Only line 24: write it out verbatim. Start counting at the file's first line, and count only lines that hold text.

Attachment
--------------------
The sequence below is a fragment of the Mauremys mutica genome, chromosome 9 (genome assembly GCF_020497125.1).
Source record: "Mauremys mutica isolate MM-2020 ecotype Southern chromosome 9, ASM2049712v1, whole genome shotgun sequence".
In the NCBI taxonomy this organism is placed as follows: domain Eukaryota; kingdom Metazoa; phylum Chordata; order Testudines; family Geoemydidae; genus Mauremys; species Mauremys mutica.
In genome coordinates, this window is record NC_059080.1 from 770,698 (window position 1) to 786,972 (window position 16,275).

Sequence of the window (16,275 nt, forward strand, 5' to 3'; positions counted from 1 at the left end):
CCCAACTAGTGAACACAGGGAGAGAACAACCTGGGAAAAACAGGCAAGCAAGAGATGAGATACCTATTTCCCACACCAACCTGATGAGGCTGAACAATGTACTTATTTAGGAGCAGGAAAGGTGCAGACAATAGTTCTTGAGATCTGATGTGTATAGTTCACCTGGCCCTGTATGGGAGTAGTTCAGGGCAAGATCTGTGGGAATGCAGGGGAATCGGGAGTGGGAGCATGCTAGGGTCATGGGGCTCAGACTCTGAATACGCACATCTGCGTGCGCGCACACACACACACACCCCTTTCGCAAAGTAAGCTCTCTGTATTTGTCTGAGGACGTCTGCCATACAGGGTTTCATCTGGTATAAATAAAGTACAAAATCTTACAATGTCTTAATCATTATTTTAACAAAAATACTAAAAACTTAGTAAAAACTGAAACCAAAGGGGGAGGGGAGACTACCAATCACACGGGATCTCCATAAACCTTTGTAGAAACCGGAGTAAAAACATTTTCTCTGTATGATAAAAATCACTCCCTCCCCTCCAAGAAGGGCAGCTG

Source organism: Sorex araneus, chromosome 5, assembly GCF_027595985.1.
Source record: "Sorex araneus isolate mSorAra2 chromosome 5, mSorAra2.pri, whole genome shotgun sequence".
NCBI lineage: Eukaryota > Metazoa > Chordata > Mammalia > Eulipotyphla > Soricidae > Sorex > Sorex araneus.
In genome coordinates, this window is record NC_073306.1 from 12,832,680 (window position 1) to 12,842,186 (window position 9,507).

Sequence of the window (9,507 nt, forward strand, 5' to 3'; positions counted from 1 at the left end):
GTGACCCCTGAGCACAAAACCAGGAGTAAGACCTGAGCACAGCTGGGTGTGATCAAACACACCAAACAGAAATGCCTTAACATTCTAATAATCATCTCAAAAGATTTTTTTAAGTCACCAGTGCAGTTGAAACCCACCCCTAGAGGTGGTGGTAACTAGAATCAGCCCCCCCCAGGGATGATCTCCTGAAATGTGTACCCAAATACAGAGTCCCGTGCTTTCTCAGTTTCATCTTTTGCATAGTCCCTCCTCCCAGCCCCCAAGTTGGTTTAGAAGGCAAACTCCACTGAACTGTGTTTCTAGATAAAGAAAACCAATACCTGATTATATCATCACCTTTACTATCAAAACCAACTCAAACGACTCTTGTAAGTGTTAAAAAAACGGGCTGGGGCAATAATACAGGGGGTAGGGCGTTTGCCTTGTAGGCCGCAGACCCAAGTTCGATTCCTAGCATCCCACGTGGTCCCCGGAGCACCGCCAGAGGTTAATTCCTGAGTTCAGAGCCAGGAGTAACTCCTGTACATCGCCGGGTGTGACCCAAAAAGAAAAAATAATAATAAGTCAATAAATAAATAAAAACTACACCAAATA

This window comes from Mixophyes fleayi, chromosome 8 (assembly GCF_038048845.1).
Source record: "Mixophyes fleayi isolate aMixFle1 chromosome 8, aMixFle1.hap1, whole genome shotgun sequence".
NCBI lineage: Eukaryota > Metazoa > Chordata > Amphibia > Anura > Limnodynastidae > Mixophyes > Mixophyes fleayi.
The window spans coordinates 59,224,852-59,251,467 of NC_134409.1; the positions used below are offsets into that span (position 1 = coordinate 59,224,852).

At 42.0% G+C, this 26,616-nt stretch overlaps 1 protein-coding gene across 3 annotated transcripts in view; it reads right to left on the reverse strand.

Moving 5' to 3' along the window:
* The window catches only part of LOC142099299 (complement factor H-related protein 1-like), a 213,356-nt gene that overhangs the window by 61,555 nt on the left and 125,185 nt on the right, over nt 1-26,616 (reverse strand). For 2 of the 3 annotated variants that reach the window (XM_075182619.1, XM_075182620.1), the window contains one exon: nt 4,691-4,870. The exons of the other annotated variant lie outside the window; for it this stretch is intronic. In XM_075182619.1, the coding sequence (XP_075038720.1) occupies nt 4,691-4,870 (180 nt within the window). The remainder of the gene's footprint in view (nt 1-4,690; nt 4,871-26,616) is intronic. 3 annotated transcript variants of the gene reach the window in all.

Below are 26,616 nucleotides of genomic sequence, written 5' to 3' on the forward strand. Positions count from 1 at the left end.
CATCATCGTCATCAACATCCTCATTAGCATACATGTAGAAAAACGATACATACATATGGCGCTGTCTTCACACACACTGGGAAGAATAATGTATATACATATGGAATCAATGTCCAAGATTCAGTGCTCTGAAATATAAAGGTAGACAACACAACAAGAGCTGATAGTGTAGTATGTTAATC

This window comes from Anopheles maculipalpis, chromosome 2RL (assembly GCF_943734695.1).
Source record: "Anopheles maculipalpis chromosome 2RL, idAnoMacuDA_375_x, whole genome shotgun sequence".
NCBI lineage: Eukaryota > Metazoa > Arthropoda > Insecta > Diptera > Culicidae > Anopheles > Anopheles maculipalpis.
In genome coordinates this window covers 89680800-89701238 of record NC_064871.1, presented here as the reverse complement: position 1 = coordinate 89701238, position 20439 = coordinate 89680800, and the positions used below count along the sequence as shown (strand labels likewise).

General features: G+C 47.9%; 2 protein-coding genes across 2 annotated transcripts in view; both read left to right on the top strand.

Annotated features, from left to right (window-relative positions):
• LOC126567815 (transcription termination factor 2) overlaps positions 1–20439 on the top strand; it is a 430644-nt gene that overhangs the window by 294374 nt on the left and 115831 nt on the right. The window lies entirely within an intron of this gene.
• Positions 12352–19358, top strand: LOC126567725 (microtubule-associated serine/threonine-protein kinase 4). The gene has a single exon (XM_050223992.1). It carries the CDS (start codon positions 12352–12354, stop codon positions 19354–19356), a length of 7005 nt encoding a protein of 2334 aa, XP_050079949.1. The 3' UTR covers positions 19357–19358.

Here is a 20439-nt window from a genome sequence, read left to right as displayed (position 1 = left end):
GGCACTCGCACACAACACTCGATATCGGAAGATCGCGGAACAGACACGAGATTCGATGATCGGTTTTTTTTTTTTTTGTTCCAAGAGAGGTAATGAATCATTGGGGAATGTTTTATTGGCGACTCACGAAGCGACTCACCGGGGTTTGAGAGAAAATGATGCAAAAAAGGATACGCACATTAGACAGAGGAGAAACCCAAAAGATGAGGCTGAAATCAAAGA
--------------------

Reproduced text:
NCBI lineage: Eukaryota > Metazoa > Arthropoda > Insecta > Diptera > Culicidae > Anopheles > Anopheles maculipalpis.